The Little Village in Panama City has an offbeat collection of outdoor shops. At The Little Mustard Seed, wander through three stories overflowing with custom furniture, handmade soaps and lotions, jewelry, and a thousand items that have been revived, renewed and restored. Historic Downtown Panama City is home to the Elegant Endeavors Antique Emporium and Main Street Antiques, which have been featured on different shows. Every Saturday, head over to the St. Andrews Farmers’ Market.
While you’re there, step aboard Just the Cook, a super cool food boat, which has been showcased on the Food Network as having one of the top 16 cooks in America.
Across the water in Panama City Beach, Pier Park is an “outdoor shopping and lifestyle center” with a wide variety of items to buy, eat or ogle.
The Market Shops, on the Beaches of South Walton, offer outdoor shopping accompanied by musicians and artists. In Rosemary Beach, a planned town built in the mid-90s on the principle of “New Urbanism” (much like its neighbor Seaside, which preceded it by 15 years), the French Quarter, with its balconies and vividly colored buildings and curling wrought-iron railings, is a delightful place to spend an afternoon shopping and dining.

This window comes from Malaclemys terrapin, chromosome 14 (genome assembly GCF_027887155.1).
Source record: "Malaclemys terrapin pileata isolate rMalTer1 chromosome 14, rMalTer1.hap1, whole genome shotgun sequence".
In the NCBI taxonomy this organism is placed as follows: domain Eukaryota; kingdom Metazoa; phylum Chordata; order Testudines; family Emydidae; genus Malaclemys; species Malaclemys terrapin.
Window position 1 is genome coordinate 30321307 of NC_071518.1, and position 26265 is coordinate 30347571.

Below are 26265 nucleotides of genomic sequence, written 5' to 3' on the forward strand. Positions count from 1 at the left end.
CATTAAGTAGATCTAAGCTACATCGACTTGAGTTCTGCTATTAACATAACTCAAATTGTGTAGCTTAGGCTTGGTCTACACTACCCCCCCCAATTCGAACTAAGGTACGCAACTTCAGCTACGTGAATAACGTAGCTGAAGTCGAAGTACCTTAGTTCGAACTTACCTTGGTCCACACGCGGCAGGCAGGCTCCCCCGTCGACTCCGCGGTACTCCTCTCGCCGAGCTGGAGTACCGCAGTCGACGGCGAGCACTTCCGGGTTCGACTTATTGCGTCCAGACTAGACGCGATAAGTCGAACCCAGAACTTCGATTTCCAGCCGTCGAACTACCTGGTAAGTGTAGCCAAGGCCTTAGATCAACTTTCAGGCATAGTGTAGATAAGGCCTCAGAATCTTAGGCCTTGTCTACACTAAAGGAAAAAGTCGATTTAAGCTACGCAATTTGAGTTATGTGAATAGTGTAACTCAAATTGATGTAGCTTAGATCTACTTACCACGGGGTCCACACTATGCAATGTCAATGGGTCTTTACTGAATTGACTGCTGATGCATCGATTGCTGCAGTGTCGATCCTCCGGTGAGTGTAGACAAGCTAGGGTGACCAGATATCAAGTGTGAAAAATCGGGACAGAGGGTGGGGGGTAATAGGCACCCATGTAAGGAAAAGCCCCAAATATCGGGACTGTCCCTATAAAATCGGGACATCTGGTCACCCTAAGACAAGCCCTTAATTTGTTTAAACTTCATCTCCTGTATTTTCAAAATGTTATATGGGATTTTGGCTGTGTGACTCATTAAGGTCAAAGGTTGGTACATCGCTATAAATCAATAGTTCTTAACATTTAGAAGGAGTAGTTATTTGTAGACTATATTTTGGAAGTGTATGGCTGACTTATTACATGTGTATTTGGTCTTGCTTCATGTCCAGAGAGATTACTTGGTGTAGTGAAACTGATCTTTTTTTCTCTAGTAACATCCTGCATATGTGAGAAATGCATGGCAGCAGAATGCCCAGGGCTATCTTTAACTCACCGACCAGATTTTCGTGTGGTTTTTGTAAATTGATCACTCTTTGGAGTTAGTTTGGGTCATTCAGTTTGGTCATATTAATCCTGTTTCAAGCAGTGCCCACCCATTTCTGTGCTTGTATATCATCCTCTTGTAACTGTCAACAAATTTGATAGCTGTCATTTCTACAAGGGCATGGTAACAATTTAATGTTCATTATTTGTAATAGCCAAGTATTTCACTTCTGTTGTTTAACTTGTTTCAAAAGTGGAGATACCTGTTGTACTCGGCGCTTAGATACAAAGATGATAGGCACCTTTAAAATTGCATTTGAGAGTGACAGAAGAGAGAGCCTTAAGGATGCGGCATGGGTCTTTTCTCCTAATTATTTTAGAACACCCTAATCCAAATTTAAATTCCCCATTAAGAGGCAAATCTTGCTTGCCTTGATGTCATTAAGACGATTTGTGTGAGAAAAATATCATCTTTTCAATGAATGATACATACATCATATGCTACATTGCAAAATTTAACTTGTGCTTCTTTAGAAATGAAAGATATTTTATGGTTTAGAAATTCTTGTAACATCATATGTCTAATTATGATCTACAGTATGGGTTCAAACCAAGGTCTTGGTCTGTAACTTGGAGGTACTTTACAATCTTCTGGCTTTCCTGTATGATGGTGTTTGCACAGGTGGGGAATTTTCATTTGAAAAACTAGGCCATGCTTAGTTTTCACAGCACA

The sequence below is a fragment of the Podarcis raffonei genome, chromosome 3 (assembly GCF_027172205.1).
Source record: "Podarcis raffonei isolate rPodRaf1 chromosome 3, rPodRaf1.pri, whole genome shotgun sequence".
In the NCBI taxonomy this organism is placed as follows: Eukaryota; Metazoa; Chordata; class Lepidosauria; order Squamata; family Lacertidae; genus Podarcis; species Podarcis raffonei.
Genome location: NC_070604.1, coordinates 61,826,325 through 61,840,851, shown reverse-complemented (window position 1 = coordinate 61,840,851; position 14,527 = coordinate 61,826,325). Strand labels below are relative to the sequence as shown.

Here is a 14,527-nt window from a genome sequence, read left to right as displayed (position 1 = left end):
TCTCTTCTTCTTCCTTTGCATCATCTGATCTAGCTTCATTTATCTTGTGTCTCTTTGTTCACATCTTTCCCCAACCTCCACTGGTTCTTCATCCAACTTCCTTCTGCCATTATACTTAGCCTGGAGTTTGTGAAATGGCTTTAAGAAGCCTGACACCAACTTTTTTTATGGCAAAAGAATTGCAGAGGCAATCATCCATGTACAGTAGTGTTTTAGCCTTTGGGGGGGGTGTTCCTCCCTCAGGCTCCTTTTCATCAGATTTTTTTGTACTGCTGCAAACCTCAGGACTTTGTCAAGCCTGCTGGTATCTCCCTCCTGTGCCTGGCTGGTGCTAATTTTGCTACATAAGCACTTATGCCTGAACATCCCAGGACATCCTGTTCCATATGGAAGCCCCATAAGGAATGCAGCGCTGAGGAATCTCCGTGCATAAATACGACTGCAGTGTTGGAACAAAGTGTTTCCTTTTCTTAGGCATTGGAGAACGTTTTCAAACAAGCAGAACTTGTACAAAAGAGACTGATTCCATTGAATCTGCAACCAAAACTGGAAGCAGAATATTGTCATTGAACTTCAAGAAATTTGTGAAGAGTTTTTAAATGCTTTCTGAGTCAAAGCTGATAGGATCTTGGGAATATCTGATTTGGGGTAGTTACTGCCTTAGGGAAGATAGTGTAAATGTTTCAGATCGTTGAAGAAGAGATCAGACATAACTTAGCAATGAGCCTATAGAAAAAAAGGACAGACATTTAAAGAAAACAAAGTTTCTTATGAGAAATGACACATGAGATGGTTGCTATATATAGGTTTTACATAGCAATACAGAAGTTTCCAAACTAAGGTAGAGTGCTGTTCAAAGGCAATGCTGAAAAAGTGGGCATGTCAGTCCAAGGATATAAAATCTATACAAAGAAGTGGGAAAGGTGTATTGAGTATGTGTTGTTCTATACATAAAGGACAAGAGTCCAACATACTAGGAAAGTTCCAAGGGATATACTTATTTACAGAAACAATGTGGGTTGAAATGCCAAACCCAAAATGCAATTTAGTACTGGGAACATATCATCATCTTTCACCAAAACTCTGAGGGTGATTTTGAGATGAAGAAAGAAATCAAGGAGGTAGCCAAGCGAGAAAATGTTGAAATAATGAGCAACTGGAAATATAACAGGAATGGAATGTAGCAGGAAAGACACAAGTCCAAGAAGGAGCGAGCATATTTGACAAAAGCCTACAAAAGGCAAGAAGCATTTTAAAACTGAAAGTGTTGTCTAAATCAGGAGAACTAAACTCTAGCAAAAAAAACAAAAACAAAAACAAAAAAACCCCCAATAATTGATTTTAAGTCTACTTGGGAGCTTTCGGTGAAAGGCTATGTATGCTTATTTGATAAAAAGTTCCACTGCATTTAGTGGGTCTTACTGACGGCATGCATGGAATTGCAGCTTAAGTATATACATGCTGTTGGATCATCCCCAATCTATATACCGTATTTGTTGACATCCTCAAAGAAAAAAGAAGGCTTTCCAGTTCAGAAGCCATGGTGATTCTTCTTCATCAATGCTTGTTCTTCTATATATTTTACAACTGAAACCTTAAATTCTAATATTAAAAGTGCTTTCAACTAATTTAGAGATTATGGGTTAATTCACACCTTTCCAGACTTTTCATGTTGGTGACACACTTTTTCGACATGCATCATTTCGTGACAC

In Destin, HarborWalk Village has a vibrant atmosphere, with vendors, artists and street performers outside, and stunning views of the Gulf of Mexico and Choctawhatchee Bay. On The Boardwalk on Okaloosa Island, you’ll find five restaurants and some shops. Nearby Fort Walton Beach is filled with boutiques, restaurants and galleries—even a brewery. Hunt for bargains at Silver Sands Premium Outlets in Miramar Beach and Destin Commons, and the Fort Walton Beach Antique/Flea Market District has treasures you never knew you needed until now.
And if you have a yen to bring home something new from Pensacola, head for the shops on Palafox Street.
You’ll have no problem jam-packing your day full of great activities in Northwest Florida.
Now it’s your turn! Which places have you been? Where do you want to go? Please share your thoughts and experiences with us all!